In short order, the size of container ships quadrupled to vessels that could carry as many as 226 containers, the T-2s, converted World War 2 cargo ships; these in turn were quickly upgraded to carry 500-800 TEU (20′ equivalent units = containers that are 20′ long, by 8′ high by 8′ wide) – the standard until 1970. In the 1980s, the T-2s were replaced by the Panama and then Panama Max class container cargos which could haul up to 4500 TEUs. By the turn of the millennium, the Post Panama Plus class container ships were hauling up to 8000 TEU’s. But container capacity continued to grow. In 2013 the Triple E class containers were hauling 18000 containers and most recently the COSCO has ordered six new 20,000+ TEU’s to be completed sometime in 2015.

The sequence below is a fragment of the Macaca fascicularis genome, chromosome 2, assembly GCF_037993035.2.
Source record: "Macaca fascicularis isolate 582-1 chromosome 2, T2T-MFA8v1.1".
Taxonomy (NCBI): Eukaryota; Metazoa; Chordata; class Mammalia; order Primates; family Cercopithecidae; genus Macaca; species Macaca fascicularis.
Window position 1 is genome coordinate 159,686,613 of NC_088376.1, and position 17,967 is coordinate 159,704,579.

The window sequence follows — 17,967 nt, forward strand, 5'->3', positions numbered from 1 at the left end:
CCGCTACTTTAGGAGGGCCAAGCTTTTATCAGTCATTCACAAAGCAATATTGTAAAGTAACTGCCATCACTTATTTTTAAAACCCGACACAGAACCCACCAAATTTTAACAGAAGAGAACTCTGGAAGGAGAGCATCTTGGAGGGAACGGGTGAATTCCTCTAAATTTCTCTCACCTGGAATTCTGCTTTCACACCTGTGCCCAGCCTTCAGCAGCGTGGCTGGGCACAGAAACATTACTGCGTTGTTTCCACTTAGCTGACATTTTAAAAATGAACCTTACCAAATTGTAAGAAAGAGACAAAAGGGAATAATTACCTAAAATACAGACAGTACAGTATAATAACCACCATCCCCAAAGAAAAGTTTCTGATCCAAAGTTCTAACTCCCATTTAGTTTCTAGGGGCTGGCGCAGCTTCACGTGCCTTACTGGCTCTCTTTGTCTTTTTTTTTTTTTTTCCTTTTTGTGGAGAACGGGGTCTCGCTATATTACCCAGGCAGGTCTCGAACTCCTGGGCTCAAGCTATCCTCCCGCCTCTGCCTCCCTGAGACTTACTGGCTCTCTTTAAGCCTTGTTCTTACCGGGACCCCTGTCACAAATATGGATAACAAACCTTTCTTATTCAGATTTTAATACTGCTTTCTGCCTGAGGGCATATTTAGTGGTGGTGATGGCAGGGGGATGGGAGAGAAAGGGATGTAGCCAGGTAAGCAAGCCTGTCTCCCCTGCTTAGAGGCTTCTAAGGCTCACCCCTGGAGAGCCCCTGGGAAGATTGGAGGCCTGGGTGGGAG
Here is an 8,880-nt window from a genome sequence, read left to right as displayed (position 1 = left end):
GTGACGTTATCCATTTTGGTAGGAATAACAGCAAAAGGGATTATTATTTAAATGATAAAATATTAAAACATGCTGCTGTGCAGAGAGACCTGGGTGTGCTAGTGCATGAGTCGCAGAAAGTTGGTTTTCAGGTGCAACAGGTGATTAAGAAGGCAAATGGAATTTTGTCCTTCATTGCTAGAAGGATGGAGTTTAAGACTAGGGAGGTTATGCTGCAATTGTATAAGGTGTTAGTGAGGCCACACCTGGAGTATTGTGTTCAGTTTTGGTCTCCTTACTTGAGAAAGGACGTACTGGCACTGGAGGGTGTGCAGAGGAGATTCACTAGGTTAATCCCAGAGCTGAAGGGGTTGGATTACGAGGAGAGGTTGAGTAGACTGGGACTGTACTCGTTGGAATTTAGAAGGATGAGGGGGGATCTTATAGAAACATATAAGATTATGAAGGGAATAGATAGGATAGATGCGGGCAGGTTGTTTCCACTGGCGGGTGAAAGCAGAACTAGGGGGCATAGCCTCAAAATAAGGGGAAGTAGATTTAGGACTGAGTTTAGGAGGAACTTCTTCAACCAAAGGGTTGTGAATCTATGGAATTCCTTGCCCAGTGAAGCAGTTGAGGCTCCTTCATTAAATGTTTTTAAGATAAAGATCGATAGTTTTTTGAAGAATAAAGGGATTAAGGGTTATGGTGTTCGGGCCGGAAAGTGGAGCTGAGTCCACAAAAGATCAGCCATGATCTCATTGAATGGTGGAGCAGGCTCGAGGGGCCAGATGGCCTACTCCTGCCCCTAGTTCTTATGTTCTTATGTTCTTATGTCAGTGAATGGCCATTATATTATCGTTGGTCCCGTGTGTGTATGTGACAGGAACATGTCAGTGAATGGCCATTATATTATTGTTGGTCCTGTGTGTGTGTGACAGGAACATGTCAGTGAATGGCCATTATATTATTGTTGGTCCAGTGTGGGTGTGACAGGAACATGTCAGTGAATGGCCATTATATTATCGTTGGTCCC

And that ain’t the end of it. Far from it. There are plans on the drawing boards, the Malacca Max class that could carry from 27,000-30,000 standard sized containers although they are not expected to be completed within the decade. This is the largest size ship capable of fitting through the 25 meter (82 ft) deep Strait of Malacca between the eastern edges of the Indian Ocean and the western approaches of the Pacific. Because the Sunda Strait between Sumatra and Java is even shallower, yet even larger “post MalaccaMax” ships would require either a deepening of the Strait of Malacca (not exactly a simple task) or they will need to go even further east to find deeper waters.